The last time we looked at the 4K gaming was starting to take hold. Driven by higher-end graphics cards, in that case the then-new Nvidia GeForce GTX 980, desktops were still a much better way to play high-end PC games at high resolutions, and by a fairly wide margin., just when the idea of
Since then, gaming laptops have closed the gap considerably, with decent mobile GPUs playing games easily in full HD and even in many cases, at higher resolutions like 4K. It looked as if the traditional gaming desktop was on its way to being an anachronism, until virtual reality came along and dropped a shocking high-end list of required specs (including desktop-only components) in our laps.
Gaming notebooks are again starting to catch up, and a small handful of bulky models have desktop GPUs crammed inside (including the excellent Origin PC Eon17-SLX), and there's a generation of laptops coming soon with the new mobile Nvidia 1070 and 1080 chips that promise VR compatibility in slim packages.
Still, for the time being the best VR and high-end PC game experiences come from a desktop, and among the most flexible, most powerful (and in the case of this no-limits configuration, most expensive) is the Origin PC Millennium. (You can also compare the Millennium with other Nvidia 1080 VR-ready desktops in this roundup.)
The custom desktop case hasn't changed since we last tested a Millennium, but that's because it was a rare beast to begin with -- a desktop PC case designed from scratch for a boutique PC builder. Most desktop and laptop gaming systems built by smaller, boutique companies are essentially high-end parts inside generic off-the-shelf cases, which is a shame in some ways, as these designs often don't reflect the high prices and attention to detail found inside.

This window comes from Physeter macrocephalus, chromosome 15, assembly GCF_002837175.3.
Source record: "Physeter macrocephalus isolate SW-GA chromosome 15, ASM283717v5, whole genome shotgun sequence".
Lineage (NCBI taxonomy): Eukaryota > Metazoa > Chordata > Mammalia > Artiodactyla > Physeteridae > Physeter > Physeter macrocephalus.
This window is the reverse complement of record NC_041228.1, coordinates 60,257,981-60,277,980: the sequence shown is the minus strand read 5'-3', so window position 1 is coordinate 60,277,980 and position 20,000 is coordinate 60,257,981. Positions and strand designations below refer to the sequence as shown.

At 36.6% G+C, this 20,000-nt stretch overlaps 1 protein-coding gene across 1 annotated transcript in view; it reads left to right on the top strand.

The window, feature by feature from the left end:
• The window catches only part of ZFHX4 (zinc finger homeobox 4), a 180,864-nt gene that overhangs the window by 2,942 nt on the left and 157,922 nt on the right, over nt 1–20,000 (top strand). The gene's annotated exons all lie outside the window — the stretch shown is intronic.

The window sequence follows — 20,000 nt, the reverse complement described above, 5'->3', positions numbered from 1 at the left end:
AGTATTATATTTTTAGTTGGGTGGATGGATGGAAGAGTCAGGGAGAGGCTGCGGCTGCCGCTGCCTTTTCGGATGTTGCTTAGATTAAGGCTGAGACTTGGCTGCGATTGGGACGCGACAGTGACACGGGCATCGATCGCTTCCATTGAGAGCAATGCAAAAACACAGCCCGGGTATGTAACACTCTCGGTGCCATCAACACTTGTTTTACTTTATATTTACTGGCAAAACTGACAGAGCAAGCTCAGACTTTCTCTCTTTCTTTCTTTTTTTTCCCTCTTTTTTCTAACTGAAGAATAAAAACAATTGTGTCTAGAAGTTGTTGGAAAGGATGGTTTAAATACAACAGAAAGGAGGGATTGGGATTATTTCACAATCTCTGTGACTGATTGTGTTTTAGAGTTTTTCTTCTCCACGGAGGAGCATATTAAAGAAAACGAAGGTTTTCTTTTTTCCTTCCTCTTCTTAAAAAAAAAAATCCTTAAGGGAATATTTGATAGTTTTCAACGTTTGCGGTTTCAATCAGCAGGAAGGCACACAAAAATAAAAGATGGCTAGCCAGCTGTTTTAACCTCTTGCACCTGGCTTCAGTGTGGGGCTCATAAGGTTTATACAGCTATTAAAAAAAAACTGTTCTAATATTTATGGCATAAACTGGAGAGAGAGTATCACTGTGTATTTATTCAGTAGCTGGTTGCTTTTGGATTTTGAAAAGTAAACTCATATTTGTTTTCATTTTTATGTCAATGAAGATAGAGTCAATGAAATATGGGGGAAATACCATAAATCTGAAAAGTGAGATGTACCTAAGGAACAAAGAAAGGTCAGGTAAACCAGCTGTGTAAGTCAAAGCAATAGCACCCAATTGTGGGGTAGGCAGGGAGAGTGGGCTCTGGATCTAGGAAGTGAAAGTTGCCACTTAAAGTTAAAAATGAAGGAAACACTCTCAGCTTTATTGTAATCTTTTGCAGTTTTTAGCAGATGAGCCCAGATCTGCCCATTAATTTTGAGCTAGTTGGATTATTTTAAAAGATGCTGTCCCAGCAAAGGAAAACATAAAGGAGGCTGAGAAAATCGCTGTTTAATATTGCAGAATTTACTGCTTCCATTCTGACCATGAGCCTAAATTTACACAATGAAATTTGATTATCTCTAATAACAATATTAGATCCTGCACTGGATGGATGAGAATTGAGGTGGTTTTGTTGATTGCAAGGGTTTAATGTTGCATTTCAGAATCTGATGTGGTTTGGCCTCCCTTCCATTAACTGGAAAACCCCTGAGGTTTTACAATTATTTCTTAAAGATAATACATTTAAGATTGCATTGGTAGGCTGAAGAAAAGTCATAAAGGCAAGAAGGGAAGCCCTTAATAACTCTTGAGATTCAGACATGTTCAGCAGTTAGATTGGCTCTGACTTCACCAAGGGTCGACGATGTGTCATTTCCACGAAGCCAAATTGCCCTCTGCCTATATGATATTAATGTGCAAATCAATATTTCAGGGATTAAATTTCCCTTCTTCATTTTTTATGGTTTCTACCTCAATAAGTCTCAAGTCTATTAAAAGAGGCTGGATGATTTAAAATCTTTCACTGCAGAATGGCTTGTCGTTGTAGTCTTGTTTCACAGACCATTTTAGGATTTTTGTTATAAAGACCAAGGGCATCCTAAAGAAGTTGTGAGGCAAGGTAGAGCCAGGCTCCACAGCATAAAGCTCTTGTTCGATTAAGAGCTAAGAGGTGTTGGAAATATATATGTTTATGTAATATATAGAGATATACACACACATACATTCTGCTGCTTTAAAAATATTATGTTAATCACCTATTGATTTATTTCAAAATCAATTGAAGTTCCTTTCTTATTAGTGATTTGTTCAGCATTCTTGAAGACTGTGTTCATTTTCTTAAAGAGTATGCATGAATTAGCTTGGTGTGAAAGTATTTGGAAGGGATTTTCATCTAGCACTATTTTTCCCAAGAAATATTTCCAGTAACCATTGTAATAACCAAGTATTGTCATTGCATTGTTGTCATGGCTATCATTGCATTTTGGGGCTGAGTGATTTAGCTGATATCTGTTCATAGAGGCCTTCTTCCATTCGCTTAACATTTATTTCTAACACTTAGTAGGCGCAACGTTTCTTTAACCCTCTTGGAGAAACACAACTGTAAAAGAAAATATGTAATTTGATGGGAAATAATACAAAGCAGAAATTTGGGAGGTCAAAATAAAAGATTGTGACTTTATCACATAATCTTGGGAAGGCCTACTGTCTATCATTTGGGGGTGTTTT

But, the Millennium is built into a custom midtower desktop chassis, designed by Origin PC, and its unique configuration allows it to work in both ATX and inverted ATX positions, plus you can rotate its motherboard and components by 90 degrees, giving you a total of four starting shapes, which is useful for tweaking heat management and fitting in extra components.
Configuring a Millennium from scratch starts at around $1,900 in the US, but adding high-end parts, such as the Intel Core i7-6950X processor used here, or a couple of Nvidia GeForce 1080 graphics cards, can drive up the price quickly. Our test system also included overclocked components, a big 512GB solid-state drive (SSD) and 3TB of hard-drive space, which added up to $6,050. Note that component prices and availability can shift, so the exact price may be different depending on when you look.
Origin PC has an Australian site, and the closest available configuration there comes out to AU$9,049. For the UK, the company can provide a custom quote (the US price converts to about £4,570, but the UK price may differ), which may include a hefty shipping fee.